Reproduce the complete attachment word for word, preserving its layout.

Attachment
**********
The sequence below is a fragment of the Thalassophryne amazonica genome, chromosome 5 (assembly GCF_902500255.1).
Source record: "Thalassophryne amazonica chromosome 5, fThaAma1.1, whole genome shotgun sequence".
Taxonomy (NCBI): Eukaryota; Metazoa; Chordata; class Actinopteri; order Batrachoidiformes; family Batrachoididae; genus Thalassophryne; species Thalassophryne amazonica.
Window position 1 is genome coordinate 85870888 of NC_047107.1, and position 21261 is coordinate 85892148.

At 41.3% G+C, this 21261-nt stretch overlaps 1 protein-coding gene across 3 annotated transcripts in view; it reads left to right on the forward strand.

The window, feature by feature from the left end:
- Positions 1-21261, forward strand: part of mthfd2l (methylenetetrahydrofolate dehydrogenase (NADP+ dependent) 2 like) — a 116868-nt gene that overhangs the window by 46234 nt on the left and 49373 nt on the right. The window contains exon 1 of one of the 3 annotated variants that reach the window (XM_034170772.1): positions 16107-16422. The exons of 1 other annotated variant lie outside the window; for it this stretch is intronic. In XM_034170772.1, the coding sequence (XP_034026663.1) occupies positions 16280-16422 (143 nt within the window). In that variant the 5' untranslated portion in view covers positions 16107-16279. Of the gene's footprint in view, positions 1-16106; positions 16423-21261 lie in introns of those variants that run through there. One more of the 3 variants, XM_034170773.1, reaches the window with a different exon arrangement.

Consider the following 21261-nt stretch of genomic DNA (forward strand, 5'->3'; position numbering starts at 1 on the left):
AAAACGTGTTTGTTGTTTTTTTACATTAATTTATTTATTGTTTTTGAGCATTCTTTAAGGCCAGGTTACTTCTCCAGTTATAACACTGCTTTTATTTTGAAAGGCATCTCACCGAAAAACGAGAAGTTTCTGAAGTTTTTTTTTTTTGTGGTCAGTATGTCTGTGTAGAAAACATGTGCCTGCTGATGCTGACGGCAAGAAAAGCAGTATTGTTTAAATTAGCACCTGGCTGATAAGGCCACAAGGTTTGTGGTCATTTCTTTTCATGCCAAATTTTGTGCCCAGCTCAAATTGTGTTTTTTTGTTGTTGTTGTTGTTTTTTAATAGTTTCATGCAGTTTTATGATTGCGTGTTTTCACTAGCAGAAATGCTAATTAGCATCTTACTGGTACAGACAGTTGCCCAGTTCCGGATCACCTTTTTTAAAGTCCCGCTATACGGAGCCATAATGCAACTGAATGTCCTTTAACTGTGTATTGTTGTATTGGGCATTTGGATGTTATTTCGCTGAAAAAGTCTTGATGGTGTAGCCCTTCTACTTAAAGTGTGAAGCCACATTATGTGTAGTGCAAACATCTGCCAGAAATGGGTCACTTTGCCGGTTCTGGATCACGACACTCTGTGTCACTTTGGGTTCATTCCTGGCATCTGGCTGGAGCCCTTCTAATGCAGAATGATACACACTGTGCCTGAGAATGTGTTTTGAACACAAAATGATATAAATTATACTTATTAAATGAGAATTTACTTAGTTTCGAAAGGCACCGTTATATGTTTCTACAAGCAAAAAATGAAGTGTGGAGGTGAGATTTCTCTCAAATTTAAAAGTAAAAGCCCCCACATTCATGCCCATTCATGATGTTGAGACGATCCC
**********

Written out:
The sequence below is a fragment of the Thalassophryne amazonica genome, chromosome 5 (assembly GCF_902500255.1).
Source record: "Thalassophryne amazonica chromosome 5, fThaAma1.1, whole genome shotgun sequence".
Taxonomy (NCBI): Eukaryota; Metazoa; Chordata; class Actinopteri; order Batrachoidiformes; family Batrachoididae; genus Thalassophryne; species Thalassophryne amazonica.
Window position 1 is genome coordinate 85870888 of NC_047107.1, and position 21261 is coordinate 85892148.

At 41.3% G+C, this 21261-nt stretch overlaps 1 protein-coding gene across 3 annotated transcripts in view; it reads left to right on the forward strand.

The window, feature by feature from the left end:
- Positions 1-21261, forward strand: part of mthfd2l (methylenetetrahydrofolate dehydrogenase (NADP+ dependent) 2 like) — a 116868-nt gene that overhangs the window by 46234 nt on the left and 49373 nt on the right. The window contains exon 1 of one of the 3 annotated variants that reach the window (XM_034170772.1): positions 16107-16422. The exons of 1 other annotated variant lie outside the window; for it this stretch is intronic. In XM_034170772.1, the coding sequence (XP_034026663.1) occupies positions 16280-16422 (143 nt within the window). In that variant the 5' untranslated portion in view covers positions 16107-16279. Of the gene's footprint in view, positions 1-16106; positions 16423-21261 lie in introns of those variants that run through there. One more of the 3 variants, XM_034170773.1, reaches the window with a different exon arrangement.

Consider the following 21261-nt stretch of genomic DNA (forward strand, 5'->3'; position numbering starts at 1 on the left):
AAAACGTGTTTGTTGTTTTTTTACATTAATTTATTTATTGTTTTTGAGCATTCTTTAAGGCCAGGTTACTTCTCCAGTTATAACACTGCTTTTATTTTGAAAGGCATCTCACCGAAAAACGAGAAGTTTCTGAAGTTTTTTTTTTTTGTGGTCAGTATGTCTGTGTAGAAAACATGTGCCTGCTGATGCTGACGGCAAGAAAAGCAGTATTGTTTAAATTAGCACCTGGCTGATAAGGCCACAAGGTTTGTGGTCATTTCTTTTCATGCCAAATTTTGTGCCCAGCTCAAATTGTGTTTTTTTGTTGTTGTTGTTGTTTTTTAATAGTTTCATGCAGTTTTATGATTGCGTGTTTTCACTAGCAGAAATGCTAATTAGCATCTTACTGGTACAGACAGTTGCCCAGTTCCGGATCACCTTTTTTAAAGTCCCGCTATACGGAGCCATAATGCAACTGAATGTCCTTTAACTGTGTATTGTTGTATTGGGCATTTGGATGTTATTTCGCTGAAAAAGTCTTGATGGTGTAGCCCTTCTACTTAAAGTGTGAAGCCACATTATGTGTAGTGCAAACATCTGCCAGAAATGGGTCACTTTGCCGGTTCTGGATCACGACACTCTGTGTCACTTTGGGTTCATTCCTGGCATCTGGCTGGAGCCCTTCTAATGCAGAATGATACACACTGTGCCTGAGAATGTGTTTTGAACACAAAATGATATAAATTATACTTATTAAATGAGAATTTACTTAGTTTCGAAAGGCACCGTTATATGTTTCTACAAGCAAAAAATGAAGTGTGGAGGTGAGATTTCTCTCAAATTTAAAAGTAAAAGCCCCCACATTCATGCCCATTCATGATGTTGAGACGATCCC